The other players in the game such as Former Prime Minister Nawaz Sharif, while calling for a regime change, maintained that this should be affected only through democratic means. The same stand was taken by the opposition party Tehreek-e-Insaf, headed by ex-cricketer Imran Khan. It’s ironic that ex- Prime Minister and Army General Pervez Musharraf had openly said that he looks forward to re-entering Pakistani politics, and maybe even forming an alliance with Tehreek-e-Insaf in the future. A military coup, Musharraf believed was unlikely as the environment in the country was not at all conducive to one. Yet, only time will tell what his true intentions really are.

It is worth noting that unlike previous times, the domestic and international situation this time around was not favourable towards a military coup in Pakistan. It is important to understand that while Pakistan ceases to be a ‘normal democracy’ due to its complicated situation; its polity nevertheless is one that is undergoing a democratic evolution. The past decade, with events such as the Lawyers Movement has led to the emergence of new institutions and autonomous organs such as the judiciary and media. Many were proved wrong when the highly politicised Judiciary did not take sides with the Military and ISI to support what was being called a ‘constitutional coup’. The other worry on the domestic front was Pakistan’s fragile economy that is experiencing high rates of inflation, unemployment along with facing the severe consequences of the devastating floods experienced in 2011.

The death of Osama Bin Ladin followed by the November killing of 24 Pakistani soldiers by US-led forces along the Pakistan-Afghanistan border caused a big blow to the Army and the powerful ISI. Pakistani leaders have often looked to foreign powers, especially the United States and Gulf countries, to intervene in domestic affairs, mediate disputes between feuding power centres. However, the Pakistani army is no longer the darling of the US and the West as it was the case of the 1999 coup led by army chief General Pervez Musharaf against former prime minister Nawaz Sharif. More importantly, on the international front, the democratisation in the Middle East, in the form of the Arab Spring reflects the discontent and power of communities under authoritarian and military rule to revolt and bring about change against oppressive political structures. As Fareed Zakaria says, “The Arab Spring holds key lessons. When Washington props up a dictatorship because it needs foreign policy support, it is building up wellsprings of poison and anti-Americanism within society that, one day, will erupt.” This indicates that USA might have learnt a lesson and will not be eager at supporting another military coup in Pakistan.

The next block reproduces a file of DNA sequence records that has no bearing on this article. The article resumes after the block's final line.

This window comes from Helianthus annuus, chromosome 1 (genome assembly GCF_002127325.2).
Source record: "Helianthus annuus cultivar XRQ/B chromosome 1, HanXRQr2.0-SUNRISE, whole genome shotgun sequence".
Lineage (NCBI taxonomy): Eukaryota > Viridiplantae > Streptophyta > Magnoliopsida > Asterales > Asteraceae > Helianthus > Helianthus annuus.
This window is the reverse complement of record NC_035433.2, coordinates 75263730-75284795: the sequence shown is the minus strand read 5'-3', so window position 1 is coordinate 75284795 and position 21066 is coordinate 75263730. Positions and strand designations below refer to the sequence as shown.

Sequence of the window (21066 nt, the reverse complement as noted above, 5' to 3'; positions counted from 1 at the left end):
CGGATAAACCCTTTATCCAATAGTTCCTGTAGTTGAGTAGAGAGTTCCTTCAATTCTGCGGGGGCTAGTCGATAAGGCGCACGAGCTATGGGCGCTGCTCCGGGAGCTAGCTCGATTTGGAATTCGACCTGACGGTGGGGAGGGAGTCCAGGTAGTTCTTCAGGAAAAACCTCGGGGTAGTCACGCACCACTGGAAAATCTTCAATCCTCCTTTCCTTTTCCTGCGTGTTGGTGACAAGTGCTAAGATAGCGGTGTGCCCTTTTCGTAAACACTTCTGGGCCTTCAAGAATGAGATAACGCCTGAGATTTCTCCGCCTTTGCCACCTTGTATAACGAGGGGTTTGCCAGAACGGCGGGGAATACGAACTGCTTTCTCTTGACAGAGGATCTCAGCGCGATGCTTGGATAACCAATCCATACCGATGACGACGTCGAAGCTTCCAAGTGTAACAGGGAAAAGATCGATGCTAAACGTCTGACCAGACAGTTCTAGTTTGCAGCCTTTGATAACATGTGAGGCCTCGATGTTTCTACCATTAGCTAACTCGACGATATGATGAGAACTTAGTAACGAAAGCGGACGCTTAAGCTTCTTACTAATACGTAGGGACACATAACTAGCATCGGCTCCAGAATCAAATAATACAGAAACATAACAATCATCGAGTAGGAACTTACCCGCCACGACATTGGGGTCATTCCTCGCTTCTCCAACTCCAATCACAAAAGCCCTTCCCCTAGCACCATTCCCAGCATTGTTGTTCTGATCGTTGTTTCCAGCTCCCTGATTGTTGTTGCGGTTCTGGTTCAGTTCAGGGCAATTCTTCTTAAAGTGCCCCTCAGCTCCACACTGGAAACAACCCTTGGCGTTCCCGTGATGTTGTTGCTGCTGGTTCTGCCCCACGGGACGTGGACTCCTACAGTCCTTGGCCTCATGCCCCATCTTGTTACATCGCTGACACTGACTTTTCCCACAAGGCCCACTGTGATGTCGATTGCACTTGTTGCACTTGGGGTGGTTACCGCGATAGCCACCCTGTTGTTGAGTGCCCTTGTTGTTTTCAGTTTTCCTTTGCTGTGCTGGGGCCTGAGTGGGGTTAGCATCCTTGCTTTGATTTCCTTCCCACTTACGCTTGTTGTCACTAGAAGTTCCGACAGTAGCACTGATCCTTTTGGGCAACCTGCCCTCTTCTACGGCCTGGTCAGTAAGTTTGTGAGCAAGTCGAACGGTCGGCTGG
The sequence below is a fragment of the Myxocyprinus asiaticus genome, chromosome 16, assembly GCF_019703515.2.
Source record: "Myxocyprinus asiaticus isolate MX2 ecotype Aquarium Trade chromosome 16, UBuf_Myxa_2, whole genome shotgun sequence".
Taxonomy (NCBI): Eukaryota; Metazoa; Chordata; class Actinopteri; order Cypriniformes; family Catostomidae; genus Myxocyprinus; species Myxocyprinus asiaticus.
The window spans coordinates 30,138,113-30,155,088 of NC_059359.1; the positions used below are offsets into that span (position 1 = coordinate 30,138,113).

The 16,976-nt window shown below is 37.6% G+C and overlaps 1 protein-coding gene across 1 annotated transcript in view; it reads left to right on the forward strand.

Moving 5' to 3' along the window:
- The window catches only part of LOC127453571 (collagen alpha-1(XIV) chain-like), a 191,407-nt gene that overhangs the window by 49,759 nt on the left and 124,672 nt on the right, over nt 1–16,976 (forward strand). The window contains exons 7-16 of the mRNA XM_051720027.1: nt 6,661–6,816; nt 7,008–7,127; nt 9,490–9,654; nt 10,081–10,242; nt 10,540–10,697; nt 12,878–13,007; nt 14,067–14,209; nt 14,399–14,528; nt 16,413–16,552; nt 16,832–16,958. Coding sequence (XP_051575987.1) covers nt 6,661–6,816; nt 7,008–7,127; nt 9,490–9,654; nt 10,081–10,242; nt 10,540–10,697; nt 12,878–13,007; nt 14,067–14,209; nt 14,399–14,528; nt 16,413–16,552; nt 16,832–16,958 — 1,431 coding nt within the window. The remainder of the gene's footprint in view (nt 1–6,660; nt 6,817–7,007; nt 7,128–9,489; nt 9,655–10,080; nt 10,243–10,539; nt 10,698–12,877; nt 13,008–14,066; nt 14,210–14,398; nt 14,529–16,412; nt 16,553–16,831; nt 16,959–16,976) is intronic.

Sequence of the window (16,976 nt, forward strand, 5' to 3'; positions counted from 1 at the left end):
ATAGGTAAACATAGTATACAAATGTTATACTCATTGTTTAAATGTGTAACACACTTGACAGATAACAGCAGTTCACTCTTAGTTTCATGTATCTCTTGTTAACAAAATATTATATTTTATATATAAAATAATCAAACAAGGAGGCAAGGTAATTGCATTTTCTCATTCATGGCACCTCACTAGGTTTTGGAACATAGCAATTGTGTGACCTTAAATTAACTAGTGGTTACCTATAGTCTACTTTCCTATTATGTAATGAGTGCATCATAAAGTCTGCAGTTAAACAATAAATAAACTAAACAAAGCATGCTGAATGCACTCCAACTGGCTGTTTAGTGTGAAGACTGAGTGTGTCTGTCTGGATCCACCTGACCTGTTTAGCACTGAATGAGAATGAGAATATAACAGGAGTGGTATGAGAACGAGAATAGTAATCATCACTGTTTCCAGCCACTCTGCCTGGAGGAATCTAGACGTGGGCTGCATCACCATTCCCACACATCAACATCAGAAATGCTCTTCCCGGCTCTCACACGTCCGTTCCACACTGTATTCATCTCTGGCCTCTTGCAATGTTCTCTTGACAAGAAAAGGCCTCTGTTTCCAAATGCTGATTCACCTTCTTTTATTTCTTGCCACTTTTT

Directly or indirectly the Army has always played a role in shaping Pakistani politics. Given the circumstances, it seemed an unwise decision for the military to step into the limelight of Pakistani politics this time and therefore they have continued with their covert existence.

The image of Pakistan’s politics being a house of cards still exists. The unstable situation in the country a few weeks back is an example of the delicate state of politics. Each day new twists and turns were springing up with regard to the crisis. Pakistani News Channels were makings digs at the political scenario by playing versions of songs like “why this couplavari couplaveri di!” Only time will tell whether democracy in Pakistan will sustain itself in the longer run, or whether this was a one off instance when democracy was victorious. Nevertheless, events that unfolded in the past weeks acted as a shock to rather than a break in the democratic process. There was a time when the Army coughed and Pakistan experienced a coup, this time it just experienced a cold war! The Pakistan of today is more immune to a coup than ever before.